Originating in the town of Uccle in Belgium, these lovely chicken breed with feathered feet come in many different shapes, sizes and colors.
Michel Van Gelder developed this breed in the late 1800s for exhibition.
They have a sweet and docile personality, better suited to pets instead of livestock.
One of the varieties of Belgian d’Uccles is the Millie Fleur (meaning 1000 flowers), which has an almost polka-dotted feather pattern. The Mille Fleur was accepted into the APA Standard of Perfection in 1914.
While they don’t produce as many eggs as the more popular chicken breeds, their looks far make up for it. They are simply stunning.
They also make excellent mothers and easily go broody.
Another breed that doesn’t lay as well, and often goes broody are silkies. Silkies are named so because their feathers tend to be smaller, and silkier, but fluffier – if that makes any sense.
While their official origin is unknown, the best guess is that they come from ancient China.
The earliest documentation of a “furry chicken” comes from Marco Polo’s travels through Asia in the 13th century.
In 1598, Ulisse Aldrovandi, a naturalist in Italy, wrote about “wool-bearing chicken” and “clothed with hair like that of a black cat.”
While the breed was officially recognized in 1874, sideshows and breeders would spread the myths that they were actually the offspring of chickens and rabbits, or that they had mammalian fur.
They also have black skin and bones, blue earlobes and five toes on each foot.
Due to their size, the fact that they waddle more than run, and their fluffy plumage blocking their eyesight, you should not allow silkies to free-range – they’re too easy a target.
While they are not great layers, and don’t make an attractive table bird, they are beautiful and people pay a pretty penny for silkies.
5. Booted Bantams
As their name suggested, booted bantams are bantam (small breed) of feather-footed chickens.
While not bred for eggs or meat, these booted bantams are bred almost exclusively for show.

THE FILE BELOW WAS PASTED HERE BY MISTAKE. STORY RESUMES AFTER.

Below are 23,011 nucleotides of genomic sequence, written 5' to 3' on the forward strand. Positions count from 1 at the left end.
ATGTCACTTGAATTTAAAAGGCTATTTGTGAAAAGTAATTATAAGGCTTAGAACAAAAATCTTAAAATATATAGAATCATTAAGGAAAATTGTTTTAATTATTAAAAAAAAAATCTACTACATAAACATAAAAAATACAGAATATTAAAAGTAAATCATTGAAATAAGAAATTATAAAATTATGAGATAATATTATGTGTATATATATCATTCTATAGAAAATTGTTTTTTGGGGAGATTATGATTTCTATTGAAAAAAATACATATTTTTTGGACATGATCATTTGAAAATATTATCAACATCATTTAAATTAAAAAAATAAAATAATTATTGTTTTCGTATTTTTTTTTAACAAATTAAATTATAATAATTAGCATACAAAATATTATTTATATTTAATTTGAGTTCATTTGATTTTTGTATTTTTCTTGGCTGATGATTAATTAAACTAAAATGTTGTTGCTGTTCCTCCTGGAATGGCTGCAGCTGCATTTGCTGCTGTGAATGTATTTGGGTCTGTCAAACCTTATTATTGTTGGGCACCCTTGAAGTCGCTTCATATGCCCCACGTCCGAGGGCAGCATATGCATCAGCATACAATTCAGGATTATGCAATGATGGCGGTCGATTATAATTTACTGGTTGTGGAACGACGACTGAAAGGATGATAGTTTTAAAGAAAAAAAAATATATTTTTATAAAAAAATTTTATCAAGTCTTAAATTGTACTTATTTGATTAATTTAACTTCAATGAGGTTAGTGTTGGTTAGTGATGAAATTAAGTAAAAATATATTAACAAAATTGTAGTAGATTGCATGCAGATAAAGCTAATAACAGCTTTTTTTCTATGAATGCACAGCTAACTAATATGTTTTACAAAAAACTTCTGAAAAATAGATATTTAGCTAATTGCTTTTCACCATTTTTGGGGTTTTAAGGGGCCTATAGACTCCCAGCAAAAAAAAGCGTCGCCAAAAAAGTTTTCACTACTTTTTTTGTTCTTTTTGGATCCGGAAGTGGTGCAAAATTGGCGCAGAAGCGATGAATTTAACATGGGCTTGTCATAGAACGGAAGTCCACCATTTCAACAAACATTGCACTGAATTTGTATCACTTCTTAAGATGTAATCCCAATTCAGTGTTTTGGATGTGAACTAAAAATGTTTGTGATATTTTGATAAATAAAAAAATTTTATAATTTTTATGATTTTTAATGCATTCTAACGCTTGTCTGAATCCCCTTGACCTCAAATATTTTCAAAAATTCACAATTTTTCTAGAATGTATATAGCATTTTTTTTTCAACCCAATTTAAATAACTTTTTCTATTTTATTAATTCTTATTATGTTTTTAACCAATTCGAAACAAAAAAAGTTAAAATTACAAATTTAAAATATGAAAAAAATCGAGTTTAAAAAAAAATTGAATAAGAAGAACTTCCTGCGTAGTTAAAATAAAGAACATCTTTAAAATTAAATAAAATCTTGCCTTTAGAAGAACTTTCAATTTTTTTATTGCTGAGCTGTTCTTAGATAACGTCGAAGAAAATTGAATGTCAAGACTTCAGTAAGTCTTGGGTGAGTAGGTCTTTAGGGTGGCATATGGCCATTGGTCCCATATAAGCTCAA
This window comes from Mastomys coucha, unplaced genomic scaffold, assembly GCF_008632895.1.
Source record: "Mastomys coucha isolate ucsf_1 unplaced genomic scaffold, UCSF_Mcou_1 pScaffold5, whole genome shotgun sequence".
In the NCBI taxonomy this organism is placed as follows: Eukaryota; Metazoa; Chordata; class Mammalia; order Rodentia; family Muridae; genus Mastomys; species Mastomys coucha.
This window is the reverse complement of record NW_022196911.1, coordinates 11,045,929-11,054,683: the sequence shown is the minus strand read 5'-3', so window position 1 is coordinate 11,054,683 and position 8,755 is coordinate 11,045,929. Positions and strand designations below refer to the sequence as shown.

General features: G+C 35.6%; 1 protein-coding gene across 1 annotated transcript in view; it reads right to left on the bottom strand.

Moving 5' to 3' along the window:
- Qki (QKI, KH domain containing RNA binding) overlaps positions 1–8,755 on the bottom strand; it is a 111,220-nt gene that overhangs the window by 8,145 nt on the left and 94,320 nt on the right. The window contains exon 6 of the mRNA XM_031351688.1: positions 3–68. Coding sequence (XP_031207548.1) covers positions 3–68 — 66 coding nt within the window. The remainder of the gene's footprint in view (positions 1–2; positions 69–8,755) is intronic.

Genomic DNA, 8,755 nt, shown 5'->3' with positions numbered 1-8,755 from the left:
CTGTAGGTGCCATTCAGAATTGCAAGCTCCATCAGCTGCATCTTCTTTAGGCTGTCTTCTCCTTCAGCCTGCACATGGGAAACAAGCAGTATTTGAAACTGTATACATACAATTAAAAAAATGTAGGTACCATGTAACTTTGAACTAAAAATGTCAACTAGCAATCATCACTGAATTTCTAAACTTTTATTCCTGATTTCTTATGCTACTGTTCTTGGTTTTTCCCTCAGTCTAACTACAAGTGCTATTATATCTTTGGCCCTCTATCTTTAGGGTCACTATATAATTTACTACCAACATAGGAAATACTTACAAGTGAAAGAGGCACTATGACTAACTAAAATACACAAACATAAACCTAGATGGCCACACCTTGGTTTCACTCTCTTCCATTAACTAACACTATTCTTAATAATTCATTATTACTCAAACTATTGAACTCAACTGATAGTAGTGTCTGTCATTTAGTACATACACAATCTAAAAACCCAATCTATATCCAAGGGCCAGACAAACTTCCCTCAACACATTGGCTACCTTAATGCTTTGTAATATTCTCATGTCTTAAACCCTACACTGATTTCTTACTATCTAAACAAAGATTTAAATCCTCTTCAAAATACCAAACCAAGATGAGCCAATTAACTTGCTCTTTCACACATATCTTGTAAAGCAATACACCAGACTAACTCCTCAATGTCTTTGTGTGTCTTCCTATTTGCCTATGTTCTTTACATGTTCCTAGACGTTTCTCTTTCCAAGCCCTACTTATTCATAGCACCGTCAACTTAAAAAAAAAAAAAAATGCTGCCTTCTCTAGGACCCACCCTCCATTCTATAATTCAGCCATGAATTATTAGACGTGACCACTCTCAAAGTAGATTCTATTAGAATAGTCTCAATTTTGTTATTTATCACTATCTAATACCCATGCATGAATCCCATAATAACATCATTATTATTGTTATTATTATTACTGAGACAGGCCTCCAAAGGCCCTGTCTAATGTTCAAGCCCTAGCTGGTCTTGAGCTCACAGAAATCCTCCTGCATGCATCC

And they are show-stoppers.
They have large, upright tails, a single comb with five points, downward-pointing wings, and come in more than 20 color varieties.
The booted bantam is closely related the Belgian d’Uccle. The Booted bantam is slightly taller, while the Belgain sports a fetching beard.
Faverolles are beautiful feather-footed chickens that were developed in France in the late 1800s.
Developed from cochins, hudans and dorkings, faverolles have the size we look for in meat birds, while also being respectable layers.
In addition to being productive on the homestead, they have docile, lovely personalities.
They have beautiful beards and muffs, and long feathered legs.
Originating in Turkey (the country) the Sultan is a rare breed and has been endangered since 1854 when it first arrived in England.
Shortly after, in 1867, made their way to America. An author and poultry expert, Mr. George O. Brown noted that they were the tamest and most contented birds he ever owned.
They were more fond of grains and insects than grass and vegetables and “almost constantly” sang that contented chicken song.
They are almost solidly white, with a crest, beard, muffs, feathered feet and give toes on each foot.
It is said they were used as “living ornaments” in the gardens of the Sultans.
They lay large white eggs and lay well from March through September.
So if you’re looking to add some feather-footed chickens to your backyard breeds, these 7 will give you a good place to start! But really – chicken math.